Category Archives: raving

JavaScript negative numbers modulus bug

I just got bit by a rather weird bug. In most programming languages you can do “a modulo b” and get back a number between 0..(b-1). This is wonderful when you have an array of n items and you want to select a number in the range of array indexes 0..(n-1) but you want to use some kind of an incremental counter. For example:

var letters = ['a', 'b', 'c', 'd'];
var idx = 0;
for (i = 0; i < 100; i++) {
  window.console.log(letters[idx % letters.length]);
  idx++;
}

This should print out to the debug console: a b c d a b c d a b c d … and so on. The “% letters.length” keeps the range of integer indexes between 0..3 in this case.

So the cool thing is that instead of incrementing idx you could reverse it:

var letters = ['a', 'b', 'c', 'd'];
var idx = 0;
for (i = 0; i < 100; i++) {
  window.console.log(letters[idx % letters.length]);
  idx--;
}

And we should see: a d c b a d c b a d c b a … and so on.

But not in JavaScript.

Apparently there is a bug where it will constrain idx but it will allow negative numbers! So the idx values in this case will go: 0 -1 -2 -3 0 -1 -2 -3 0 -1 -2 -3 … and so on. What we expected was that it would go: 0 3 2 1 0 3 2 1.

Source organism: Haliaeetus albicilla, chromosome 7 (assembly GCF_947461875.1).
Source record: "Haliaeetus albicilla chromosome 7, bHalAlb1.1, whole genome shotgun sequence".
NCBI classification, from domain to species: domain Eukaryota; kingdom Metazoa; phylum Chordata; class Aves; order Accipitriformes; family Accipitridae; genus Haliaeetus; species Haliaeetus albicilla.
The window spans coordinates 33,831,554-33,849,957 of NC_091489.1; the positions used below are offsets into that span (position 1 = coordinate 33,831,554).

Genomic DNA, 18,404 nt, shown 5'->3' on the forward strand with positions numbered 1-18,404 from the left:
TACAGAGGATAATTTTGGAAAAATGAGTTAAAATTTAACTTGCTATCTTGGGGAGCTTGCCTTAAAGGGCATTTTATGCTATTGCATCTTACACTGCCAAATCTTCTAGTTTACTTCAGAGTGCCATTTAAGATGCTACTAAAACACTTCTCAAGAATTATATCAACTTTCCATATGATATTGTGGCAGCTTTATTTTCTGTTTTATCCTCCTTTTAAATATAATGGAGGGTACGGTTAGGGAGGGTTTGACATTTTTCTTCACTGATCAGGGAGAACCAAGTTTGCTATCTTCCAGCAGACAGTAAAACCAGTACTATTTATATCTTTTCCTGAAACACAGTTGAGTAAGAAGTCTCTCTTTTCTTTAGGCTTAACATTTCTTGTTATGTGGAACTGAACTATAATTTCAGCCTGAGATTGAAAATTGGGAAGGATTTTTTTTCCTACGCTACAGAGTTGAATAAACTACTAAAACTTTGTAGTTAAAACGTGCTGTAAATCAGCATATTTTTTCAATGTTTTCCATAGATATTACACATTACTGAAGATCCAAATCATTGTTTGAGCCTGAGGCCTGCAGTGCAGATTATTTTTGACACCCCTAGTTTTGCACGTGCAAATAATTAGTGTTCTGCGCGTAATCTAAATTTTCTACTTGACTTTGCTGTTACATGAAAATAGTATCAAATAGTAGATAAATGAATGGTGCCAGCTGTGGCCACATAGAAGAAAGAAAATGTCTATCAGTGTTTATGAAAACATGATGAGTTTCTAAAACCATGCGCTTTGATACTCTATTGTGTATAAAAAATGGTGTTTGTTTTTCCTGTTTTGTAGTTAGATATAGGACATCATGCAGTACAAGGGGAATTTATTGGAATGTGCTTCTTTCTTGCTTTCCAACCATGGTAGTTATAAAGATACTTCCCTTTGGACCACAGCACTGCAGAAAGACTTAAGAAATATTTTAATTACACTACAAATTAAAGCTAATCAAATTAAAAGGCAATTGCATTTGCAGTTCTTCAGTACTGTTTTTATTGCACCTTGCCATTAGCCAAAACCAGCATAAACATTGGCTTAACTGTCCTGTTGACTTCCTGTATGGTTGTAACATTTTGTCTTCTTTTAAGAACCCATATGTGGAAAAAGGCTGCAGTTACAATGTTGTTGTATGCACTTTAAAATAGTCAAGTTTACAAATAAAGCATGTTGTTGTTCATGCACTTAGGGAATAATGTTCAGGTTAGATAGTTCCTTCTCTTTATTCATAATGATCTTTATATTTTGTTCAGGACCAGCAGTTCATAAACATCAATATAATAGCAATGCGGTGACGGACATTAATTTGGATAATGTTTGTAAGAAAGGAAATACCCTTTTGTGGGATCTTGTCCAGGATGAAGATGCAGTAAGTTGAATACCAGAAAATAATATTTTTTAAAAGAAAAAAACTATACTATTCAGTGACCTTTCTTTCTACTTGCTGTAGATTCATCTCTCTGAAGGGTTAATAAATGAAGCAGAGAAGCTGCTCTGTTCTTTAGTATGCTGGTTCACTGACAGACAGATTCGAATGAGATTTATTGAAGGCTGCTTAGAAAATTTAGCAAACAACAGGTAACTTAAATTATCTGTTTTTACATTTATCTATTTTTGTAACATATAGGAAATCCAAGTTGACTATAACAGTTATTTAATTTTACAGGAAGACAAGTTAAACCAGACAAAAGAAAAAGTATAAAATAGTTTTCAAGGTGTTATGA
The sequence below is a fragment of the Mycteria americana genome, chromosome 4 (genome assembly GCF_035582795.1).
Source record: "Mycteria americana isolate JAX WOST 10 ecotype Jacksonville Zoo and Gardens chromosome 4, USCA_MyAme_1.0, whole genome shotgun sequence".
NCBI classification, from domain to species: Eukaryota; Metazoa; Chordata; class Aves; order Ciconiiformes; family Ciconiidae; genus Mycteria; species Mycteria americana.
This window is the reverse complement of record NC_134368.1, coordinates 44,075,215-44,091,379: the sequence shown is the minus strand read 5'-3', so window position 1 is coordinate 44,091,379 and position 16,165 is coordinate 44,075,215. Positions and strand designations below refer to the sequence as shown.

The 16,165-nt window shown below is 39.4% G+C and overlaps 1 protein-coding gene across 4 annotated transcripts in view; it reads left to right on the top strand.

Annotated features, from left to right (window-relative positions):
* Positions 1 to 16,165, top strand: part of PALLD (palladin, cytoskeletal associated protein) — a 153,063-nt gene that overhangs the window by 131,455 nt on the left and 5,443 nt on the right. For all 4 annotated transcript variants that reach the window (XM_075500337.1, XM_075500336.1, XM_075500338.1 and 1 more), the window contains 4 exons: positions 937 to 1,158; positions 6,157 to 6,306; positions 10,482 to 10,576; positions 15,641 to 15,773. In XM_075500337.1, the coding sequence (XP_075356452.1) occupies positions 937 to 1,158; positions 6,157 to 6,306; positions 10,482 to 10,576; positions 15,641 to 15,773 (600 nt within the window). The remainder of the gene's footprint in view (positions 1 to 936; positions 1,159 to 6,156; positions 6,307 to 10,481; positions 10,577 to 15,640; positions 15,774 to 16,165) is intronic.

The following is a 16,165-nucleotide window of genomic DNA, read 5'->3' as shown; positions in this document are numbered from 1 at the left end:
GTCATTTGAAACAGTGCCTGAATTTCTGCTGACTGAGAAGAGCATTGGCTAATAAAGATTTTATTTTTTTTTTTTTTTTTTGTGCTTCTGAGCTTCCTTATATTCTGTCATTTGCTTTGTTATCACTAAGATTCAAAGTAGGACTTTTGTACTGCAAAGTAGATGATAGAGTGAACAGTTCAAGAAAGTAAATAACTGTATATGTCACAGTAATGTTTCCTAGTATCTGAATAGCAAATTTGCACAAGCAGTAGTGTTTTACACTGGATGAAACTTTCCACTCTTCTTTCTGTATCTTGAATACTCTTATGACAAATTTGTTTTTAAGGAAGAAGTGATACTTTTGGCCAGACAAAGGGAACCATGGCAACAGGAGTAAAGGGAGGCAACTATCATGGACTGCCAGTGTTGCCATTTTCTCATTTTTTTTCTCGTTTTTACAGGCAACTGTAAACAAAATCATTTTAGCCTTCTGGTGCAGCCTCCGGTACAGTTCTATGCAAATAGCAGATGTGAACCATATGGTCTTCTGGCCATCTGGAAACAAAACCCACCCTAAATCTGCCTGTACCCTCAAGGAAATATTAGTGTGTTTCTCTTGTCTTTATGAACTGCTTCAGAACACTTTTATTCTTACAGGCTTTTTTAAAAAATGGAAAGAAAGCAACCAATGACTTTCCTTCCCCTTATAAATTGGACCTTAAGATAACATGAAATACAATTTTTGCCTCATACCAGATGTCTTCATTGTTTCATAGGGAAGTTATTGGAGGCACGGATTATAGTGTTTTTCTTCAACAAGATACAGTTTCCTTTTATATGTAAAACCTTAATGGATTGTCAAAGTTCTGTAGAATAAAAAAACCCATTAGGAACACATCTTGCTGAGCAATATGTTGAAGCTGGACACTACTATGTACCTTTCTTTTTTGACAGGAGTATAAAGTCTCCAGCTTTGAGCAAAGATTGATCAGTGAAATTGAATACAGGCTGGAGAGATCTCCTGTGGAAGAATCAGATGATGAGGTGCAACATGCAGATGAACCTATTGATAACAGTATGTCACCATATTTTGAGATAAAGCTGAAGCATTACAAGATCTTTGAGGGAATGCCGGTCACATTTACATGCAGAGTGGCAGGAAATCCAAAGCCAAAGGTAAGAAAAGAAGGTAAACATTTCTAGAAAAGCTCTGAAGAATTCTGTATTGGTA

The solution (which also ended up on About.com) is to add your modulo back to the number and do a second modulo. It’s totally inefficient, I know. So in this example:

var letters = ['a', 'b', 'c', 'd'];
var idx = 0;
for (i = 0; i < 100; i++) {
  window.console.log(letters[((idx % letters.length) + letters.length) % letters.length]);
  idx--;
}

or the formula: ((a % b) + b) % b)

Ugh.

Locking the Mac OS X dock

Ever accidentally drag an item off the dock? Ever forget what that was and now it’s killing you that you know you might be missing something important? You would think that you can lock your Dock so that things don’t accidentally get removed. It’s such a simple feature—even Windows has had it forever.

Thanks to a quick article on Brighthub, http://www.brighthub.com/computing/mac-platform/articles/43080.aspx, there’s a couple of commands you can type into Terminal to lock it. I took it a step further and just made them into a couple of aliases for my .bash_profile:

alias docklock='defaults write com.apple.dock contents-immutable -bool true;killall Dock'
alias dockunlock='defaults write com.apple.dock contents-immutable -bool false;killall Dock'

So, to lock your Dock now just open the Terminal application and type: docklock

To unlock, type instead: dockunlock

Simple!